Please allow me to comment on an article published in the Confidente weekly newspaper, dated 29 June 2017, under the headline “Breaking down racial barriers”.
I was hoping somebody would have pointed out the discrepancies in Laurie Pieters’ article and have the greatest of respect for the man whom I regard as one of the best sports administrators in Namibia.
However, I have also noticed that Pieters mentioned in the said article what he has done and not Cricket Namibia (CN) and I therefore accept that was written as his views and beliefs and not necessarily those of CN.
I will also fail in my duty as all those that resolved to keep silent on the incorrectness of his report, making the general public believe it is correct. In 2002, Pieters in his own words (and not CN) said he introduced a development programme to 13,000 kids, of which the majority are black. Needless to say, the different age group teams, up to the national senior team, do not reflect this. It must be noted that there is a distinct difference between developmental programmes and sports/coaching clinics.
The veteran long serving CN board member Pieters has revealed how a development programme he introduced in 2002 has now resulted in the previously and still white-dominated sporting discipline being introduced to 13,000 kids, of which the majority are black, really?
Pieters, how many of those ethnic black cricketers have progressed through the national age group ranks to the senior cricket 11? There is a distinct difference between a development programme and a one-day clinic.
It also makes me wonder why you have embarked on a development only after you have severed ties with Cricket South Africa?
While bemoaning Namibia’s underperformance at major International sporting events, Pieters said he remains a vocal advocate for the country to have inclusive national teams across all its sporting codes by 2020.
Again Pieters, you got it very much wrong. How can any sports administrator so easily forget the achievements of our disabled athletes at the Paralympics, Commonwealth Games and World Championships?
Do you then regard sports for the disabled inferior to the so-called able-bodied sports. Does your misplaced assessment not constitute a form of discrimination against disabled people?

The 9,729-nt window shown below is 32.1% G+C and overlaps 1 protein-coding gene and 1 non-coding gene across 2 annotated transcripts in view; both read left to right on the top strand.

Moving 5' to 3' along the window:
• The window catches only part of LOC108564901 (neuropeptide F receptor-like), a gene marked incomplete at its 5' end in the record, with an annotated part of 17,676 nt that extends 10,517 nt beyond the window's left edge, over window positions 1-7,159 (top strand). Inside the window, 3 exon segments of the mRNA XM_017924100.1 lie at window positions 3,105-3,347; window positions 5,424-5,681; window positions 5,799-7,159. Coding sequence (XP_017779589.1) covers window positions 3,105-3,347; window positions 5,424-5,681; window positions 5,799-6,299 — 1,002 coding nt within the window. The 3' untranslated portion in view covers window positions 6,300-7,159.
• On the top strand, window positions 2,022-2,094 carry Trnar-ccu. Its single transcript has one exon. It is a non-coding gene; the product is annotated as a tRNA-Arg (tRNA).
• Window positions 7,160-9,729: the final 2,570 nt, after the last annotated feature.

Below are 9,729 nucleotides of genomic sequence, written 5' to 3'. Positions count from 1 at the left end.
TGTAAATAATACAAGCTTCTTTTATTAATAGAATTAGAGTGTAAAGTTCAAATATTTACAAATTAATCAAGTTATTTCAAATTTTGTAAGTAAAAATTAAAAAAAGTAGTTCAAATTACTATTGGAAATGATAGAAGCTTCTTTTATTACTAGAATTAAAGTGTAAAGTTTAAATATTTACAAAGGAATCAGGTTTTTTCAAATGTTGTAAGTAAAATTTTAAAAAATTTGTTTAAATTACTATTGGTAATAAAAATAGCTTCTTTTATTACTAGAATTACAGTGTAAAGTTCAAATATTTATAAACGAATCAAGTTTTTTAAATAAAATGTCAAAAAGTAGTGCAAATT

Let us also not forget the performances of the senior rugby side at five 5 World Cups, viewed by more than a billion television viewers. They might not have won a match at a IRB World cup finals, but did not disgrace the country either. They have become more than just competitive.
In fact, Mr Pieters, with rugby’s participation in the Rugby World Cup they are doubtlessly the biggest marketers for Namibia, through its global television audience over a period of six weeks.
Mr Pieters I’m sure you will agree with me that the Ministry of Environment and Tourism should financially support the national rugby team in preparation for the next Rugby World Cup. It will be money well spent. In fact, it will be free advertising for the country.
Inclusive national teams by 2020? Inclusiveness is no longer an issue, Mr Pieters.
Inclusiveness can be one ethnic black or coloured person. When last did you watch our senior rugby side in action?
It’s inclusive of all ethnic groups, but not representative of our ethnic demographics. Here you have completely missed the point. The matter that should be of concern is representation on merit and that simply means development, transformation and exposure according to the ethic ratio.
Meaning 87.5% should be blacks, 6% whites and 6.5% mixed (whatever that is). To sum it up, cricket should have nine ethnic black cricketers, whites and mixed one each: Rugby – 13 ethnic blacks and whites and mixed one each, then our national teams will be truly representative.
So, it’s not about inclusiveness, but representation. Many sports bodies, such as the National Rugby Union (NRU), has fought and sacrificed for this ideal. We could not get this ratio right in 27 years of democracy and I cannot see how it will be achieved within three years from now.
In 2002, Pieters embarked on a CN developmental programme, which was inclusive of all cultures and races, and which was administered by Marcia Raid and Jona Ambuka.
He said from 2003 to 2008, the programme registered 5,000 would-be cricketers, as it targeted regions in the northern parts of the country. Pieters said by 2014, CN had introduced the sport to 13,000 children, of which a significant number hailed from schools in Oshakati, Oshikuku, Otjiwarongo, Outjo, Rundu, Windhoek and Swakopmund.
Can Mr Pieters tell us, the readers, that since you claimed to have started a cricketing programme in 2003, 14 years ago to be precise, can we then say you have a regional cricket body with a functional league in Oshakati, Oshikuku, Rundu, Outjo, Swakopmund, Windhoek and Otjiwarongo?
Mr Pieters it is on record that veteran sports journalist Carlos Kambaekwa has constantly fingered Namibian cricket of racism which was vehemently denied by cricket administrators. But as a former CEO of CN, who has always shot down the allegations, you have now admitted that it is indeed so by claiming blacks deserved to be called up, but were never called up.
You also refer to 40–45% must be cricketers of colour, but alas, how did you arrive at this ratio? So, what you are saying the national cricket 11 must still be predominantly white, whereas the ratio is 87.5% is ethnic black and 6% white in this country?
This is a typical example of the tail wagging the dog and still wants to wag the tail til kingdom come. I’m very much curious to know why white cricketers must still be more than 50%. Is this how you are breaking down the racial barriers?
Regrettably, my learned colleague added that the poor performances of our national teams across all sport codes on the global stage, can be attributed to poor coaching structures.
I think to generalise is a big mistake Mr Pieters, Again look at the Sports for Disabled achievements over last past years.